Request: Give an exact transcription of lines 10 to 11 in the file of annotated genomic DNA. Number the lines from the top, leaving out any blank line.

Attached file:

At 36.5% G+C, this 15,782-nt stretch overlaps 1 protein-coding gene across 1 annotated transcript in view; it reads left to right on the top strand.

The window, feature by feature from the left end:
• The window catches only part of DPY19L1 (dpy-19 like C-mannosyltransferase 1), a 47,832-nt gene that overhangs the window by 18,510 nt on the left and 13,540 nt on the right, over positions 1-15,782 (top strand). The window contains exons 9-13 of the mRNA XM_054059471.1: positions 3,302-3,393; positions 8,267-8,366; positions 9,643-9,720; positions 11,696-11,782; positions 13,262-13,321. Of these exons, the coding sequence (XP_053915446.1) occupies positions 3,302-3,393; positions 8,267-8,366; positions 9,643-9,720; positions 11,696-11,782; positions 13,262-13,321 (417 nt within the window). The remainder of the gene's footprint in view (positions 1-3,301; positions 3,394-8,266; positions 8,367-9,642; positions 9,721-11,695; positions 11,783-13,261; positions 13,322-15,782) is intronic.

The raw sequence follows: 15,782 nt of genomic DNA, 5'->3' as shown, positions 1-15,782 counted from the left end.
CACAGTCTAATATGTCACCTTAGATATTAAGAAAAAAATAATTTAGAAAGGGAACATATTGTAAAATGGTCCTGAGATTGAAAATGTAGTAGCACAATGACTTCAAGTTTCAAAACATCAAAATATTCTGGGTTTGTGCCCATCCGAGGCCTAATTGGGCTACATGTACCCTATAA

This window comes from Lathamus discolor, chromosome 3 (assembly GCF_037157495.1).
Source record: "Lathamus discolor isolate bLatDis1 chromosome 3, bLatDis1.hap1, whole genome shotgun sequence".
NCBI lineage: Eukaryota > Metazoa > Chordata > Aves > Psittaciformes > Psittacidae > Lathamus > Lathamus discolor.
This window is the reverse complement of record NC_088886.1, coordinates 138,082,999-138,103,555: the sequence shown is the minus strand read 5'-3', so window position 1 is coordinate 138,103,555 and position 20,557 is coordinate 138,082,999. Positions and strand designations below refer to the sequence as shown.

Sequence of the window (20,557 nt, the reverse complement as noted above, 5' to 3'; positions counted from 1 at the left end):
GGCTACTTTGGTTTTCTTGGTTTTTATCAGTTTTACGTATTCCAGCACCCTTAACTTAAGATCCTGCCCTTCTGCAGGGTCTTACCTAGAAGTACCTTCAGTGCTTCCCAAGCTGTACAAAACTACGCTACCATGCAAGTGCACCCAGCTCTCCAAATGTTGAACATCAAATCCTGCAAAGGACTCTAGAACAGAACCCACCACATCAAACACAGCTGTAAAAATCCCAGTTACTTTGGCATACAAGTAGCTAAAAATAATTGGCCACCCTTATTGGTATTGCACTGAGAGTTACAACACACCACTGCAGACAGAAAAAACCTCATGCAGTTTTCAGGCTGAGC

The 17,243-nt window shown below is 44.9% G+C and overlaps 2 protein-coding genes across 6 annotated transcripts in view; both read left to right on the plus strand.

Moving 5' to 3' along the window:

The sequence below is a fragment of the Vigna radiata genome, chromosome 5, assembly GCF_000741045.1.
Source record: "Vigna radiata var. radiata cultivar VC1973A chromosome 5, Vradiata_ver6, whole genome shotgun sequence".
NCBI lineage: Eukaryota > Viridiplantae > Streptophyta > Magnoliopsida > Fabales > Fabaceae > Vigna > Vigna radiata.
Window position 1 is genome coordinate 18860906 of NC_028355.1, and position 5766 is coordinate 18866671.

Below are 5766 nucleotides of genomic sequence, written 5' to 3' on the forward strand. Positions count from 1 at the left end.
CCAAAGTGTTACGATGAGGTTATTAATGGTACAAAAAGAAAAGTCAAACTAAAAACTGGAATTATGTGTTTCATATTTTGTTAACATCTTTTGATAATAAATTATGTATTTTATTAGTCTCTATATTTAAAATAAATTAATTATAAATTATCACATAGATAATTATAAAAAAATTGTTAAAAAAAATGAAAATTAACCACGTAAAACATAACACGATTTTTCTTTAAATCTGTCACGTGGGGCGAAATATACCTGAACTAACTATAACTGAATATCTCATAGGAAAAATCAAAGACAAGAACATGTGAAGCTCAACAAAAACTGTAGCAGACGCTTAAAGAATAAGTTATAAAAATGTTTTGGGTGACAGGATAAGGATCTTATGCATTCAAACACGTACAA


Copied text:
Sequence of the window (20,557 nt, the reverse complement as noted above, 5' to 3'; positions counted from 1 at the left end):
GGCTACTTTGGTTTTCTTGGTTTTTATCAGTTTTACGTATTCCAGCACCCTTAACTTAAGATCCTGCCCTTCTGCAGGGTCTTACCTAGAAGTACCTTCAGTGCTTCCCAAGCTGTACAAAACTACGCTACCATGCAAGTGCACCCAGCTCTCCAAATGTTGAACATCAAATCCTGCAAAGGACTCTAGAACAGAACCCACCACATCAAACACAGCTGTAAAAATCCCAGTTACTTTGGCATACAAGTAGCTAAAAATAATTGGCCACCCTTATTGGTATTGCACTGAGAGTTACAACACACCACTGCAGACAGAAAAAACCTCATGCAGTTTTCAGGCTGAGC